Others believe that stem cell research would only be ethical if the donors had consent and were informed, as they believe that the extra cells are taken away to be experimented on without permission. This is a false statement due to the fact that there are guidelines and rules that researchers have to abide by. Research laboratories like the National Institute of Health and the California Institute of Health have an extensive consent process to ensure that the stem cell research and donation are not fraudulent. Policies vary to whether or not a woman is compensated for her egg donations, but most jurisdictions allow donors to be reimbursed for direct costs like traveling whereas some laboratories allow payments or extraction services to be provided free of cost to egg donors.   Since people have expressed concern about the monitoring of research and penalties, the National Institute of Health provided guidelines to reassure the public. The NIH has guidelines that must be followed “(1) Under 45 CFR 74.14, the NIH can impose special conditions on an award, including but not limited to increased oversight/monitoring/reporting requirements for an institution, project, or investigator; and (2) under 45 CFR 74.62 the NIH may impose enforcement actions, including but not limited to withholding funds pending correction of the problem, disallowing all or part of the costs of the activity that was not in compliance, withholding further awards for the project, or suspending or terminating all or part of the funding for the project”(NIH). Under these guidelines, all stem cell research must abide by rules like 45 CFR 74.14 and 45 CFR 74.62 so there is “increased oversight/monitoring/reporting requirements” and that the institute can “impose enforcement actions”. This way, anyone who did not comply with the terms would cause NIH to take different enforcement actions. NIH can do this by limiting funds, conducting investigations, and suspend the research.

Stem cell research is ethical because it is helpful to the society. With successful stem cell usage, it is possible to cure disease, fix organs, and identify birth defects. There would be a greater good to the country well-being if stem cells were used to help cure people.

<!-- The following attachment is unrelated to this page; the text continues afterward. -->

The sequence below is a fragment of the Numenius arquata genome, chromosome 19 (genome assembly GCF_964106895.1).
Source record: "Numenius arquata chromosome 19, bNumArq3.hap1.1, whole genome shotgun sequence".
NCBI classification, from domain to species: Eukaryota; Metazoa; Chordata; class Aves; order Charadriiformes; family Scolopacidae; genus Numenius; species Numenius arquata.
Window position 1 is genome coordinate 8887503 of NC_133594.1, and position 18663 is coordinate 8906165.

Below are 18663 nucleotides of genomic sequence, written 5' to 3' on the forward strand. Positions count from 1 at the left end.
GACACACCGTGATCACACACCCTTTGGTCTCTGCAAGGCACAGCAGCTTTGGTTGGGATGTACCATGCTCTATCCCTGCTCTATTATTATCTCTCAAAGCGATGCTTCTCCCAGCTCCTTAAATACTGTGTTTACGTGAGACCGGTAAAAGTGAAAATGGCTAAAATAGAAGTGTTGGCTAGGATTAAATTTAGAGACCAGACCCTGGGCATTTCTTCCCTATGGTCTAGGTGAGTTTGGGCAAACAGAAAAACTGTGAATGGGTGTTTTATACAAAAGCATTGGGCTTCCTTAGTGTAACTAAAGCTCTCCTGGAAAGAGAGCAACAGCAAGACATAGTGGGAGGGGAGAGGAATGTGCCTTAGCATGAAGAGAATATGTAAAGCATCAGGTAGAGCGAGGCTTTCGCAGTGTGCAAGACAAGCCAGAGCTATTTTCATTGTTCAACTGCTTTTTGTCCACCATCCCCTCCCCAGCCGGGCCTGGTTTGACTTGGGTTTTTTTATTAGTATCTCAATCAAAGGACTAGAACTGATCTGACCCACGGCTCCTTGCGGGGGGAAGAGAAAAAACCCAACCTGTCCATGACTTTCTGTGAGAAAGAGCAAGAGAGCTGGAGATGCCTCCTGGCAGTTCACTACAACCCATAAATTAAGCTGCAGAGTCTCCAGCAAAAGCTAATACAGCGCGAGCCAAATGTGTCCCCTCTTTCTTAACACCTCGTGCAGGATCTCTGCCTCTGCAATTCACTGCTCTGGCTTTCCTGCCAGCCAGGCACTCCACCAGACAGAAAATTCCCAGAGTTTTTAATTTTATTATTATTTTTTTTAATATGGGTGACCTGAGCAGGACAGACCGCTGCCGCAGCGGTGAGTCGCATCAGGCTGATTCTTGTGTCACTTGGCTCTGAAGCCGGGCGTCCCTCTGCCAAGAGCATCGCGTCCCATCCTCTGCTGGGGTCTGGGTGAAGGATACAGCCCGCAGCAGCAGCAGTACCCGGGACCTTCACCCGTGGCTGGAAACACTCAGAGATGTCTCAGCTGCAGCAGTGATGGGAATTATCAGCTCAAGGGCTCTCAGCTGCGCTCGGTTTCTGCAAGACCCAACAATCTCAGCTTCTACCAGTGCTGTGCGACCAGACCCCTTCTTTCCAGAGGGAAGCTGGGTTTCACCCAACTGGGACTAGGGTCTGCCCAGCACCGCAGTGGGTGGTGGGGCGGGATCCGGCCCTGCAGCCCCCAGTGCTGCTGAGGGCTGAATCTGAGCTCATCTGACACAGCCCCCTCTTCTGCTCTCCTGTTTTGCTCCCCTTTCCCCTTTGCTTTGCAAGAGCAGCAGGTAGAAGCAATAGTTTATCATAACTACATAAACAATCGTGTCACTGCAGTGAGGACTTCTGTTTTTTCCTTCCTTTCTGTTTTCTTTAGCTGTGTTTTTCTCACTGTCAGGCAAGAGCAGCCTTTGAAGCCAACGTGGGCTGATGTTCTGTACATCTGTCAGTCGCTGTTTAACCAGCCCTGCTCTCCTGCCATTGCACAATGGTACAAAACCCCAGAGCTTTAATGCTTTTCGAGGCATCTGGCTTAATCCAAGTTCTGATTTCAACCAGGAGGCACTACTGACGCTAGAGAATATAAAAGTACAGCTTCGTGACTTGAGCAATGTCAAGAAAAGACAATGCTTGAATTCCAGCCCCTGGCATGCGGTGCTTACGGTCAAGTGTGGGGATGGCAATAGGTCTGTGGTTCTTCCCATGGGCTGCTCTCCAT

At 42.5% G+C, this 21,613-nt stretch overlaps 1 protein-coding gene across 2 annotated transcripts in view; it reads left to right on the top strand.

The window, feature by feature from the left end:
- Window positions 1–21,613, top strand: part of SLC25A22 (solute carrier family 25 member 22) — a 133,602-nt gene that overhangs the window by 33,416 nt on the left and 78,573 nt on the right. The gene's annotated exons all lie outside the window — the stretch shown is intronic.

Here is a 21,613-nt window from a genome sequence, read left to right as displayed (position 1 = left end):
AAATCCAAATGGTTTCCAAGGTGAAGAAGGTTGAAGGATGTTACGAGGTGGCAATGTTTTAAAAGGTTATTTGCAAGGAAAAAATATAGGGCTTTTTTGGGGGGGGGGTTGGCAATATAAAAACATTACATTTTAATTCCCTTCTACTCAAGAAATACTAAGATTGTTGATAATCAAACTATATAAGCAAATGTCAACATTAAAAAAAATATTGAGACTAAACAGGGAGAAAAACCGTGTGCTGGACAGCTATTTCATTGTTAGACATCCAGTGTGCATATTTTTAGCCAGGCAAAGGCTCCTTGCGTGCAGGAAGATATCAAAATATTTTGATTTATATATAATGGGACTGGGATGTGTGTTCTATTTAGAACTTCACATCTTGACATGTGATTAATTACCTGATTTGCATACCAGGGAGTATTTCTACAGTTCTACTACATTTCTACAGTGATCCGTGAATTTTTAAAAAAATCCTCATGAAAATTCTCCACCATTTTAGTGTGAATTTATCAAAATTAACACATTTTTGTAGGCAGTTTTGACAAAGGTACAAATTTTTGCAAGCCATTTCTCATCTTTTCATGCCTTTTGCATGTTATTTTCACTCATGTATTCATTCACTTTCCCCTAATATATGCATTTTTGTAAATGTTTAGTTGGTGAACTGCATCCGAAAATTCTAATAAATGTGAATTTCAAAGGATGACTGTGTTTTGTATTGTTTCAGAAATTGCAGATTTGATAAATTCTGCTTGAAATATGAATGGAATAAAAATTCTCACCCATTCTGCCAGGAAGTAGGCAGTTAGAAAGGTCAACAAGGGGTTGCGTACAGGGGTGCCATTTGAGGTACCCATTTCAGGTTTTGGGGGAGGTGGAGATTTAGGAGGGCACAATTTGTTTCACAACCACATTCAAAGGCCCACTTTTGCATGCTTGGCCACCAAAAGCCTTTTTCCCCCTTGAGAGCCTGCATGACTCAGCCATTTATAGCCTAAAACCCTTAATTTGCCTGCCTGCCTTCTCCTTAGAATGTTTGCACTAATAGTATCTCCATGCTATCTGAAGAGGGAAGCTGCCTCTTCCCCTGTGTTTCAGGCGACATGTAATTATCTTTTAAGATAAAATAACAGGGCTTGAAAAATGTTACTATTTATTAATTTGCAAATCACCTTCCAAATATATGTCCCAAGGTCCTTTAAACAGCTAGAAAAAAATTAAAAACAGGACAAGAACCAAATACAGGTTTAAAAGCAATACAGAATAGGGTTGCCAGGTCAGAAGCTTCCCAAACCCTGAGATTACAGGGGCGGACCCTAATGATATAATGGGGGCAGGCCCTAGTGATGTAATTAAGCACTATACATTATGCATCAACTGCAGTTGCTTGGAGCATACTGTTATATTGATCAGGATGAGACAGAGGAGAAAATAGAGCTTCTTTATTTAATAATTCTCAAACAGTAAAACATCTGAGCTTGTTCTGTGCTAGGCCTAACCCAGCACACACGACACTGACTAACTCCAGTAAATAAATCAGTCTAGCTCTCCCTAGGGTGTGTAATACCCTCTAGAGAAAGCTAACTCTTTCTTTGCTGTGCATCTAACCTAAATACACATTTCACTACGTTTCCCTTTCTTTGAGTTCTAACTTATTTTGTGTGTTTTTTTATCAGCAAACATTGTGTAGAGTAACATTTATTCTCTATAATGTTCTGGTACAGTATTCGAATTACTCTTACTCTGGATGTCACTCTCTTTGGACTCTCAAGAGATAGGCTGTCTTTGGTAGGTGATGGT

References:

CIRM. “Myths and Misconceptions about Stem Cell Research.” California’s Stem Cell Agency, California Institute for Regenerative Medicine, 16 Feb. 2015, http://www.cirm.ca.gov/patients/myths-and-misconceptions-about-stem-cell-research. Accessed 6 Feb. 2018.

EuroStemCell. “Embryonic stem cell research: an ethical dilemma.” EuroStemCell, European Union’s Horizon 2020 research and innovation programme, http://www.eurostemcell.org/embryonic-stem-cell-research-ethical-dilemma. Accessed 6 Feb. 2018.

ISSCR. “The Value of Stem Cells.” A Closer Look at Stem Cells, Stem Cells and Research, http://www.closerlookatstemcells.org/from-lab-to-you/stem-cells-and-research. Accessed 6 Feb. 2018.

Lee, Susan J., JD, et al. “Fetal Pain- A Systematic Multidisciplinary Review of the Evidence.” JAMA, American Medical Association, jamanetwork.com/journals/jama/fullarticle/201429. Accessed 13 Feb. 2018.

Lo, Benard, and Lindsay Parham. “Ethical Issues in Stem Cell Research.” US National Library of Medicine  National Institutes of Health, National Institutes of Health (NIH) Grant 1 UL1 RR024131-01 from the National Center for Research Resources (NCRR) and NIH Roadmap for Medical Research and by the Greenwall Foundation, 14 Apr. 2009, http://www.ncbi.nlm.nih.gov/pmc/articles/PMC2726839/. Accessed 6 Feb. 2018.

MNT Editorial Team, editor. “What are Stem Cells?” Medical News Today, Healthline Media UK Ltd, Brighton, UK., 19 July 2017, http://www.medicalnewstoday.com/info/stem_cell. Accessed 6 Feb. 2018.

NIH. “National Institutes of Health Guidelines for Human Stem Cell Research.” National Institute of Health, HHS.gov U.S. Department of Health & Human Service, 2016, stemcells.nih.gov/policy/2009-guidelines.htm. Accessed 6 Feb. 2018.

—. “Stem Cell Basics I.” National Institute of Health, U.S. Department of Health & Human Services, stemcells.nih.gov/info/basics/1.htm. Accessed 6 Feb. 2018.

—. “Stem Cell Basics III.” National Institute of Health, U.S. Department of Health and Human Services, stemcells.nih.gov/info/basics/3.htm. Accessed 6 Feb. 2018.

University of Utah. “The Stem Cell Debate: Is it Over?” Learn. Genetics, University of Utah, learn.genetics.utah.edu/content/stemcells/scissues/. Accessed 6 Feb. 2018.